Prairie Fires on the Santa Fe Trail
(from The Deadliest Woman in the West: Mother Nature on the Prairies and Plains, 1800-1900, by Rod Beemer, 2006)
the fall of 1852 a high drama unfolded on the Santa Fe Trail when a
troop of U.S. Cavalry went into camp near Diamond Springs, in what is
now Kansas. In the waning hours before sundown a party of Indians set
fires on all sides of their camp. The full account was described by
Colonel Percival G. Lowe.
"Nothing of special
interest occurred until we reached Diamond Springs, now in Morris County.
The weather had been frosty at night and days sunny--a continuous Indian
summer all the way--grass dry as powder . . . All day we had seen little
bands of Indians a mile or two off the road traveling the same
direction that we were and apparently watching us. This was the Kaw
country and probably no other Indians were there, and we could hardly
understand why they kept aloof and watched our progress . . . We camped
on high ground a little east of Diamond Springs, on the south side of
the road. We had been very careful of fire all the way in, and here
we were especially careful on account of the dense growth of grass and
the consequent danger of burning the camp. We had finished dinner, about
two hours before sunset when, as if by one act, fire broke out in a
circle all around us not more than a mile from camp. A stiff gale was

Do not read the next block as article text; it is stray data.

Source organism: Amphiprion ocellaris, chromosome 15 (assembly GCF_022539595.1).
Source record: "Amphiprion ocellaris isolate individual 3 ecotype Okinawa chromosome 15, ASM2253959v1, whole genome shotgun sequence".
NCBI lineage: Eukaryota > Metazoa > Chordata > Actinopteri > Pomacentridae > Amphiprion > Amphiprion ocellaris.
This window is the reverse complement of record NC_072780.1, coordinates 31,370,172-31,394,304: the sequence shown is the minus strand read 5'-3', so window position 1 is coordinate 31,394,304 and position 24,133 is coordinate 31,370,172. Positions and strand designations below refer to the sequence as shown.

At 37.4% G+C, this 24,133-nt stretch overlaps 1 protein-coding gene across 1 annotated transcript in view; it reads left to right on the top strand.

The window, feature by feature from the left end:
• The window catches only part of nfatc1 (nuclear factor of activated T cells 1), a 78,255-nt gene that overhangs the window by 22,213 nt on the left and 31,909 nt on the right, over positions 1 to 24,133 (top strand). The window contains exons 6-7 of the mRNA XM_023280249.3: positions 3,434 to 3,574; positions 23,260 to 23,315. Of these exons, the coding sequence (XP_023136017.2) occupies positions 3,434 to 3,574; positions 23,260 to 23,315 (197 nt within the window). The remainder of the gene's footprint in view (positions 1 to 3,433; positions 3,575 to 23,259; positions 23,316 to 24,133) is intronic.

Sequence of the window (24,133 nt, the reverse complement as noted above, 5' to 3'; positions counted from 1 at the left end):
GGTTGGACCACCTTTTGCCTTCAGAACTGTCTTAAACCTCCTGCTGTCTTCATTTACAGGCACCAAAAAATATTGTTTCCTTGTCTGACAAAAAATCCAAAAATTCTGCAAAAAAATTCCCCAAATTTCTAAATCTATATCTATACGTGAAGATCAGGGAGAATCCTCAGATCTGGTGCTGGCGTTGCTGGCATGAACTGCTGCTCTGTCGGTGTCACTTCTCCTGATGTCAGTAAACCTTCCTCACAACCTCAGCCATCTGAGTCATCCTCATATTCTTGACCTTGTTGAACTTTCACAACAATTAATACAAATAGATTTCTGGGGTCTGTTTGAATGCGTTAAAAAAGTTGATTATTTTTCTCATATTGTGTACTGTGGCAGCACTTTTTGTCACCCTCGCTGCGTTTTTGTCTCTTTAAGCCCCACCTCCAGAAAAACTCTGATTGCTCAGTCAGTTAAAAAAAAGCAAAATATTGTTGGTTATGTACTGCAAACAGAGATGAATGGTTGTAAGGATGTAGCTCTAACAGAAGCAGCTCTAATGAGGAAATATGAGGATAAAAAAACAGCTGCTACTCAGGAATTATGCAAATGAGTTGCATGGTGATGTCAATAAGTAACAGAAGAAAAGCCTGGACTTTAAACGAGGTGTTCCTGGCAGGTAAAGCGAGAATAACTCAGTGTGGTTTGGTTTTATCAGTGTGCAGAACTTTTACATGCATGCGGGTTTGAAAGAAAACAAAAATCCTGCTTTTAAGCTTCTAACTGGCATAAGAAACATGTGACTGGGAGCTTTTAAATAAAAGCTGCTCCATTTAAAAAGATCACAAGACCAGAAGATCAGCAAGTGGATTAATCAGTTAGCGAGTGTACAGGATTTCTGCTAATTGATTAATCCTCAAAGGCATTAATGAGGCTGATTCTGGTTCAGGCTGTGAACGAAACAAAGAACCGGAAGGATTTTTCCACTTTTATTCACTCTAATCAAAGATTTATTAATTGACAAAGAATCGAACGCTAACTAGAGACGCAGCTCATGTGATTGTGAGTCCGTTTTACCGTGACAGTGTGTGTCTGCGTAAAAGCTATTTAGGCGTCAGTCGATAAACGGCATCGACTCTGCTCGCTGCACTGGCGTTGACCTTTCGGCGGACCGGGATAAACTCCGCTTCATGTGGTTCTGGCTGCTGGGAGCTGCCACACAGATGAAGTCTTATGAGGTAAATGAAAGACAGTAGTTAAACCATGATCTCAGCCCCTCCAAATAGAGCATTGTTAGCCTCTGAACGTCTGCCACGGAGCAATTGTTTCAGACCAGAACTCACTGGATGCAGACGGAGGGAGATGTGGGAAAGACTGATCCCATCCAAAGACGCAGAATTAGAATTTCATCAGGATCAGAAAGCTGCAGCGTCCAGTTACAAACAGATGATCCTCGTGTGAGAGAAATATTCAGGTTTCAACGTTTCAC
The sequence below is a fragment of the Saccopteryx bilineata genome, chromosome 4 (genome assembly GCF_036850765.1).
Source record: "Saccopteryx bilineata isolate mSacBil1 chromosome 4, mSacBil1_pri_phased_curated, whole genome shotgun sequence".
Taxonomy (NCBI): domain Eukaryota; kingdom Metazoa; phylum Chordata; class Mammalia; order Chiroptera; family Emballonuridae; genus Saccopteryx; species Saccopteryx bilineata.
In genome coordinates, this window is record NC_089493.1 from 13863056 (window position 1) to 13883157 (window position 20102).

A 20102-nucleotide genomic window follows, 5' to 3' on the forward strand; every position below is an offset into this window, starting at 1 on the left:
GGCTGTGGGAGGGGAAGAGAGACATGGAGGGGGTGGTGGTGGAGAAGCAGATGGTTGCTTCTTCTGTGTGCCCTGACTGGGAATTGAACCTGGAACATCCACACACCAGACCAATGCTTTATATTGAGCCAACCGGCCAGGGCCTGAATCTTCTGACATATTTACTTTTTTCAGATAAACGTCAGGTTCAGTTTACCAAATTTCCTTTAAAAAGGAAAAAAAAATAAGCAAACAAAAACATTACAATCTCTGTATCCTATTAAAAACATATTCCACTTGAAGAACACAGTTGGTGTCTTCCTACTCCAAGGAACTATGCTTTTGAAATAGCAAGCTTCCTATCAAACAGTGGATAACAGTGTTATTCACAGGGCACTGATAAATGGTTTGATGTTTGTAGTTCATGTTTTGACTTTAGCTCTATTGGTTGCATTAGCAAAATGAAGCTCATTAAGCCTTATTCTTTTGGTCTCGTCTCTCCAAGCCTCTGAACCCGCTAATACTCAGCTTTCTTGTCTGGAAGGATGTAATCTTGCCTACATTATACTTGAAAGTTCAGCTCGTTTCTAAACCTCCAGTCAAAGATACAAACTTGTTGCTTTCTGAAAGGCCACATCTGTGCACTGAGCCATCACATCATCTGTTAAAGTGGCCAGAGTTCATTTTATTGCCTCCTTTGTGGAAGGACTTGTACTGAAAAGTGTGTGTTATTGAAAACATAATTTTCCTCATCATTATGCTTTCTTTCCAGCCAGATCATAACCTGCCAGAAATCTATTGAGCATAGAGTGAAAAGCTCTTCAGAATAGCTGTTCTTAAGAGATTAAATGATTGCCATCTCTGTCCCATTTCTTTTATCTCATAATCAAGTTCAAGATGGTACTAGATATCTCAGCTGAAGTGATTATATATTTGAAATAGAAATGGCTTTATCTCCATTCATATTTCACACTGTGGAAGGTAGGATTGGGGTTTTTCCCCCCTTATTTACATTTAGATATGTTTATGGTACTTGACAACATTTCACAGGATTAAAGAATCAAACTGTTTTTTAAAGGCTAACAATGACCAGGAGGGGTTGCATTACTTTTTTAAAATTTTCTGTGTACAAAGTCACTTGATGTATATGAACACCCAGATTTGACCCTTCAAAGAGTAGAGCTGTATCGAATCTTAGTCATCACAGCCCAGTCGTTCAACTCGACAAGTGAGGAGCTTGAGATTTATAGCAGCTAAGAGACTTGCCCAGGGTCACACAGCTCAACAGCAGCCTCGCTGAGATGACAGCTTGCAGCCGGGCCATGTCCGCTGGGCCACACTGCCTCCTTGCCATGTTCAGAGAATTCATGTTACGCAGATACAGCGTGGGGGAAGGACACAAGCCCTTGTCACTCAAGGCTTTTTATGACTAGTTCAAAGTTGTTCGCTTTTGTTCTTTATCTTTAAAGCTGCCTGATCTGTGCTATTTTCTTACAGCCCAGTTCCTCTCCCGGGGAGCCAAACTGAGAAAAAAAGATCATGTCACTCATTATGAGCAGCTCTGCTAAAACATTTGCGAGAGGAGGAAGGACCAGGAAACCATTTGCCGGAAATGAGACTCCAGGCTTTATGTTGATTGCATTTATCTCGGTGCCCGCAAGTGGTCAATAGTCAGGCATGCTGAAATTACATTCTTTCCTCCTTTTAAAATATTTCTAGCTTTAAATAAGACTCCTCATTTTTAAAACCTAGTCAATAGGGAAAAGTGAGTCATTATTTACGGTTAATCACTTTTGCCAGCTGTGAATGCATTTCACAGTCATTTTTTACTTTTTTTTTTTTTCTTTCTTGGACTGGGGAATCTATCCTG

blowing from the south, and when we noticed it the fire in the tall
grass was roaring furiously and the flames leaping twenty feet high.
Quickly we commenced firing outside our camp, whipping out the fire
next to it, thereby burning a circle around it. Every man used a gunny
sack or saddle blanket and worked with desperate energy. The utter destruction
of the camp was imminent, and we faced the fire like men who had everything
at stake. Success was ours, but the battle left scars on nearly all.
I have never seen fifteen minutes of such desperate work followed by
such exhaustion--scarcely a man could speak. Blinded by smoke, heat
and ashes, intuitively we found our way to the creek and bathed our
burned hands and faces, many of us terribly blistered. My hands
and face were blistered in several places; my mustache and whiskers,
the first I had ever raised, were utterly ruined; I could not wash on
account of the blisters, and dipped my face and head deep down in the
lovely spring of water and held my hands under to relieve the pain.
My experience was that of most of the troop. We had quite a quantity
of antelope tallow, which was warmed and gently applied to our sores.
Undoubtedly the Kaws had set fire to burn us out."
More Kansas Prairie Fires:
summer of 1871 also saw substantial fires in the central plains. Further
settlement of Morris County, Kansas, was brought to a halt in
1871 when a prairie fire swept in from the west. It was fought by all
the male citizens under the leadership of Patrick Maloney, who was said
to be 'the best fire fighter in the state.' The women pumped water and
two small boys of the town, Will Miller and Graff Abbot, wet the sacks.
A man and woman drove furiously in a buggy for 60 miles, it is said,
ahead of the fire and when they stopped both horses dropped dead.